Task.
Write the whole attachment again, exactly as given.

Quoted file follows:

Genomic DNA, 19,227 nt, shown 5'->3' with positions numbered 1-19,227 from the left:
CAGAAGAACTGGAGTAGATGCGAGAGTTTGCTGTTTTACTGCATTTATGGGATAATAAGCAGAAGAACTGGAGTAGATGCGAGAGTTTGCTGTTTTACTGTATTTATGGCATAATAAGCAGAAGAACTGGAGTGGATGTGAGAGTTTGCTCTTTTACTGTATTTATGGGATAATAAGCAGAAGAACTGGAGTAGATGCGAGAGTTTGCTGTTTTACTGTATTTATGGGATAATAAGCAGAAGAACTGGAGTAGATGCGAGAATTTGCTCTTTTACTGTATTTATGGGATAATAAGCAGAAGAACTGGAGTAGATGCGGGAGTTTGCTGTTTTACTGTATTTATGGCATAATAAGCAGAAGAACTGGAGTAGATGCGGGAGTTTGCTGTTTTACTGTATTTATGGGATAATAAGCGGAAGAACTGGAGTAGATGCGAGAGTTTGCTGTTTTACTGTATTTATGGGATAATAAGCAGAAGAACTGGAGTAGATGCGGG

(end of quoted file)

Genomic DNA, 19,227 nt, shown 5'->3' with positions numbered 1-19,227 from the left:
CAGAAGAACTGGAGTAGATGCGAGAGTTTGCTGTTTTACTGCATTTATGGGATAATAAGCAGAAGAACTGGAGTAGATGCGAGAGTTTGCTGTTTTACTGTATTTATGGCATAATAAGCAGAAGAACTGGAGTGGATGTGAGAGTTTGCTCTTTTACTGTATTTATGGGATAATAAGCAGAAGAACTGGAGTAGATGCGAGAGTTTGCTGTTTTACTGTATTTATGGGATAATAAGCAGAAGAACTGGAGTAGATGCGAGAATTTGCTCTTTTACTGTATTTATGGGATAATAAGCAGAAGAACTGGAGTAGATGCGGGAGTTTGCTGTTTTACTGTATTTATGGCATAATAAGCAGAAGAACTGGAGTAGATGCGGGAGTTTGCTGTTTTACTGTATTTATGGGATAATAAGCGGAAGAACTGGAGTAGATGCGAGAGTTTGCTGTTTTACTGTATTTATGGGATAATAAGCAGAAGAACTGGAGTAGATGCGGG